I’ve met lovely Morton S. Gray, author of The Girl on the Beach, and so I’m delighted to be hosting a guest post from her today about emotions in writing. In common with many, neither of us had a good 2016 and I was interested how this might affect a writer after I blogged about its effects on me as a reader here. Morton explains in a fascinating guest post below.
The Girl on the Beach was published by Choc-Lit on 24th January 2017 and is available for purchase here.
The Girl on the Beach
Who is Harry Dixon?
When Ellie Golden meets Harry Dixon, she can’t help but feel she recognises him from somewhere. But when she finally realises who he is, she can’t believe it – because the man she met on the beach all those years before wasn’t called Harry Dixon. And, what’s more, that man is dead.
For a woman trying to outrun her troubled past and protect her son, Harry’s presence is deeply unsettling – and even more disconcerting than coming face to face with a dead man, is the fact that Harry seems to have no recollection of ever having met Ellie before. At least that’s what he says …
But perhaps Harry isn’t the person Ellie should be worried about. Because there’s a far more dangerous figure from the past lurking just outside of the new life she has built for herself, biding his time, just waiting to strike.
Writing Through Emotions
A Guest Post by Morton S. Gray
How does what is happening in a writer’s life affect what they write? This was the question posed by Linda Hill when she suggested I write a guest post for her blog.
Life experiences inevitably feed your writing. I’m a writer who always carries a notebook. My car broke down and I sat waiting for the breakdown company writing about how I felt to be late for my appointment, how I felt about my car and how important driving was in my life and even about the relief when the AA man turned up. We won’t talk about the little character sketch I wrote about the man himself!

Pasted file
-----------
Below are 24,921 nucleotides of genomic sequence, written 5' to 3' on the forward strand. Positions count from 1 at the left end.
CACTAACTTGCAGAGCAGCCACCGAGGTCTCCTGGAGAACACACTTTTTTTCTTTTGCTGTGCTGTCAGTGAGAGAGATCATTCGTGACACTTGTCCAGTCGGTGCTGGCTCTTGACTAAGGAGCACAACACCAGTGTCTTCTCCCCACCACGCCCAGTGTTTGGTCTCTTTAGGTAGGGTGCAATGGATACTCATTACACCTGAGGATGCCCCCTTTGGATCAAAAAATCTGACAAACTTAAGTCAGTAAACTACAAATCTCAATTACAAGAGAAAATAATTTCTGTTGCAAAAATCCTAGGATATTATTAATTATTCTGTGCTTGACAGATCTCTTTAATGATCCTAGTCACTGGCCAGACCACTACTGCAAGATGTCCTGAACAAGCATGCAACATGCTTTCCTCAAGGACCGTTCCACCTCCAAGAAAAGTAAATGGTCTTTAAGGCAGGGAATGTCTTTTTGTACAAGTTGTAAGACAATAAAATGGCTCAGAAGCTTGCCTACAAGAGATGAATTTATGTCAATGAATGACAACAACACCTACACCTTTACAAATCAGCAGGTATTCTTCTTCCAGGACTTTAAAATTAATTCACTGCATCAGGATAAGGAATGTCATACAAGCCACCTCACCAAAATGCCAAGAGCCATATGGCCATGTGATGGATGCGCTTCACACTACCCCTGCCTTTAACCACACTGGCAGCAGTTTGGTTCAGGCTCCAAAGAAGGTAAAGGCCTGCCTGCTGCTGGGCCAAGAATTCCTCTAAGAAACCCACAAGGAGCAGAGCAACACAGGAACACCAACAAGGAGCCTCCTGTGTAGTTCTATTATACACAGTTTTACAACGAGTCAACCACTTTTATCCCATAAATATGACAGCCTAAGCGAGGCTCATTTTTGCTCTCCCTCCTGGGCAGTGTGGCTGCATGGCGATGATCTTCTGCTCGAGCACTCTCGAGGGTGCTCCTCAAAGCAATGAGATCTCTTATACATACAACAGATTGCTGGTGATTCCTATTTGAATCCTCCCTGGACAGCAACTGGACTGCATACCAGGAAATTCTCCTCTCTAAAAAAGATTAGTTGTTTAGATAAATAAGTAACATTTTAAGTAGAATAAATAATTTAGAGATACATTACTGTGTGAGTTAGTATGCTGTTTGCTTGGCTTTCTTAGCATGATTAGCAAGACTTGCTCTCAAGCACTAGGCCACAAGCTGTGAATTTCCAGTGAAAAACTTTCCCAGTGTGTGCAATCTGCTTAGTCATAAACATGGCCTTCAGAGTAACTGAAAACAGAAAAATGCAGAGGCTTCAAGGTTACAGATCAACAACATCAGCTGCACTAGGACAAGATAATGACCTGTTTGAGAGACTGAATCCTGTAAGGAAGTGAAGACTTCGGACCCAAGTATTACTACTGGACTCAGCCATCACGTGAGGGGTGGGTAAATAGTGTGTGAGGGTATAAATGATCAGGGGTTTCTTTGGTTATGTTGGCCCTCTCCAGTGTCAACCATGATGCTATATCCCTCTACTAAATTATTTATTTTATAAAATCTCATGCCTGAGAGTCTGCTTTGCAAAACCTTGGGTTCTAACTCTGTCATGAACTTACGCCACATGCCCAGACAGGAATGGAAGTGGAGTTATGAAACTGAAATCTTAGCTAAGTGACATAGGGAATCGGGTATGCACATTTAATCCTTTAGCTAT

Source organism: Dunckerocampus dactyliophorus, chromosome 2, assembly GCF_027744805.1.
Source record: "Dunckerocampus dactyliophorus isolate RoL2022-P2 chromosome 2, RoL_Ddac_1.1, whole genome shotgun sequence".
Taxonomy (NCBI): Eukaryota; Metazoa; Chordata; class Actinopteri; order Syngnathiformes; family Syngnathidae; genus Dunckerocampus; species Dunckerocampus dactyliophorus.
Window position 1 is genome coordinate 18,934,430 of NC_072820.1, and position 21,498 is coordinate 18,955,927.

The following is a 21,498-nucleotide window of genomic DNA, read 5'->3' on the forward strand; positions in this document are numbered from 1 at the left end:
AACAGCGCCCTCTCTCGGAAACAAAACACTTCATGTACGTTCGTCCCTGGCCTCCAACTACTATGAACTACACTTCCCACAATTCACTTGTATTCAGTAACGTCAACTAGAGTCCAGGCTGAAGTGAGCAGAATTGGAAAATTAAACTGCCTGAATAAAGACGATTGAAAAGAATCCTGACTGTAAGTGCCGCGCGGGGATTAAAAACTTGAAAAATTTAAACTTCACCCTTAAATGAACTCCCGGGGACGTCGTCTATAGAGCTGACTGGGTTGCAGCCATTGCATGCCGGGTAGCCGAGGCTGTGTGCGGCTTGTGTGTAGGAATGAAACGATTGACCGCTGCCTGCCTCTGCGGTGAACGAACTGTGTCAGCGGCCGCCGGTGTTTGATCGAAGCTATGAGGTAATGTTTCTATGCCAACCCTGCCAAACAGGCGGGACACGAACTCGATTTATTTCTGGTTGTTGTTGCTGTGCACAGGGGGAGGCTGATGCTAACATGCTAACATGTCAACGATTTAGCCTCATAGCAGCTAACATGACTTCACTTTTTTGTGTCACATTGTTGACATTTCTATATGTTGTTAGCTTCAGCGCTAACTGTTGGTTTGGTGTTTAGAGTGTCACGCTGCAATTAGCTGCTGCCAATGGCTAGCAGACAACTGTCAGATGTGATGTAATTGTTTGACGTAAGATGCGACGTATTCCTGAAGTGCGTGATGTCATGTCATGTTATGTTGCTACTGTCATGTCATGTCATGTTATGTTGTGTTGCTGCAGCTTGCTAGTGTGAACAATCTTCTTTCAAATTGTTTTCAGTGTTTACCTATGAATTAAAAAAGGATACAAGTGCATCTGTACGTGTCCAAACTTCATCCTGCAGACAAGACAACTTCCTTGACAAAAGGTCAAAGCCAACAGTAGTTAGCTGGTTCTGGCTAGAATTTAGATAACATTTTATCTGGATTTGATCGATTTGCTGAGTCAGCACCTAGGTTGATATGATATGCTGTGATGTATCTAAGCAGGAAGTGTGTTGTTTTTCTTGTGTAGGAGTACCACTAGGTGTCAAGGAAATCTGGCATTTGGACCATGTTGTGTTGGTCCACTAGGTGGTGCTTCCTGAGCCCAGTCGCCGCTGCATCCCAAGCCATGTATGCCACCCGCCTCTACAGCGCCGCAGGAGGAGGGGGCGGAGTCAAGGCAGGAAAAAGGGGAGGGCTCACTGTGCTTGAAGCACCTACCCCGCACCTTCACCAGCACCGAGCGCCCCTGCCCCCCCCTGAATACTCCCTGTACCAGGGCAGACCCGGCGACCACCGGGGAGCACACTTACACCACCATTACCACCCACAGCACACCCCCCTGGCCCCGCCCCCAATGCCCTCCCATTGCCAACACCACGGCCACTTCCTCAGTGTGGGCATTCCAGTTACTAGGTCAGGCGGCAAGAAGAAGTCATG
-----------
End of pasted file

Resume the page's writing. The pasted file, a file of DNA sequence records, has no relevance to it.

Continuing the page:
I’m the writer sitting in my surgical gown and stockings waiting to go down to the operating theatre whilst writing about how it felt when my husband walked back down the corridor after dropping me off for my operation, how my mind was reacting to impending surgery and about how I intended to help myself recover.
You may have guessed from the above that I’m a writer through and through and all emotion and experience in my life can be, and often is, used in a story. It is undoubtedly therapeutic to write about how you feel, even when faced with scary things, as it helps to rationalise those feelings and even make them seem one step removed from yourself. I also believe that exploring feelings at the time they occur allows you to write about them more convincingly for your characters when they face equivalent situations. I write books with a strong romantic element, even though they are usually not purely about the romance, manuscripts demand highs and lows of feeling and emotion. It is helpful if I can consult my many notebooks to help me to achieve this.
2016 was a difficult year for many people, myself and Linda included. I’m normally capable of writing through anything, but the stresses of 2016 built to such a level that even I struggled.